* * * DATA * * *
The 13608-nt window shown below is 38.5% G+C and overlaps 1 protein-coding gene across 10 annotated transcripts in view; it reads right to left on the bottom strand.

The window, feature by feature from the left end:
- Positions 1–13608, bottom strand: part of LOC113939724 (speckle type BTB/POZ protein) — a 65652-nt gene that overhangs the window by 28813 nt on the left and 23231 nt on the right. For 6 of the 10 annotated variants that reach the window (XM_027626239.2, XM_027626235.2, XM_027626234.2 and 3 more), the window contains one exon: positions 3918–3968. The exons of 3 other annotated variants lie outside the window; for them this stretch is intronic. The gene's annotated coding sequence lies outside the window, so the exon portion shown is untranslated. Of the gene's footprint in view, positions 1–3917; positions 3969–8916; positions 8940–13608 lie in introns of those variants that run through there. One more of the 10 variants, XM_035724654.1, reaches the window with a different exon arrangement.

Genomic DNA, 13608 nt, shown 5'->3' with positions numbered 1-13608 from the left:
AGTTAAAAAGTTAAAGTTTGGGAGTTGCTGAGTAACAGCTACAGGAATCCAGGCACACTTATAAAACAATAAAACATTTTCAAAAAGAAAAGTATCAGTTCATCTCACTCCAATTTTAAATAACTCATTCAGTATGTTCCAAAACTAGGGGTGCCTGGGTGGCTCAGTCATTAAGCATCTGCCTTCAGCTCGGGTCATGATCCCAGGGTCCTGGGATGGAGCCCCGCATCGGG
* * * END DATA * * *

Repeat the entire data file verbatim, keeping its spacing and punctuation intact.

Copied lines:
The 13608-nt window shown below is 38.5% G+C and overlaps 1 protein-coding gene across 10 annotated transcripts in view; it reads right to left on the bottom strand.

The window, feature by feature from the left end:
- Positions 1–13608, bottom strand: part of LOC113939724 (speckle type BTB/POZ protein) — a 65652-nt gene that overhangs the window by 28813 nt on the left and 23231 nt on the right. For 6 of the 10 annotated variants that reach the window (XM_027626239.2, XM_027626235.2, XM_027626234.2 and 3 more), the window contains one exon: positions 3918–3968. The exons of 3 other annotated variants lie outside the window; for them this stretch is intronic. The gene's annotated coding sequence lies outside the window, so the exon portion shown is untranslated. Of the gene's footprint in view, positions 1–3917; positions 3969–8916; positions 8940–13608 lie in introns of those variants that run through there. One more of the 10 variants, XM_035724654.1, reaches the window with a different exon arrangement.

Genomic DNA, 13608 nt, shown 5'->3' with positions numbered 1-13608 from the left:
AGTTAAAAAGTTAAAGTTTGGGAGTTGCTGAGTAACAGCTACAGGAATCCAGGCACACTTATAAAACAATAAAACATTTTCAAAAAGAAAAGTATCAGTTCATCTCACTCCAATTTTAAATAACTCATTCAGTATGTTCCAAAACTAGGGGTGCCTGGGTGGCTCAGTCATTAAGCATCTGCCTTCAGCTCGGGTCATGATCCCAGGGTCCTGGGATGGAGCCCCGCATCGGG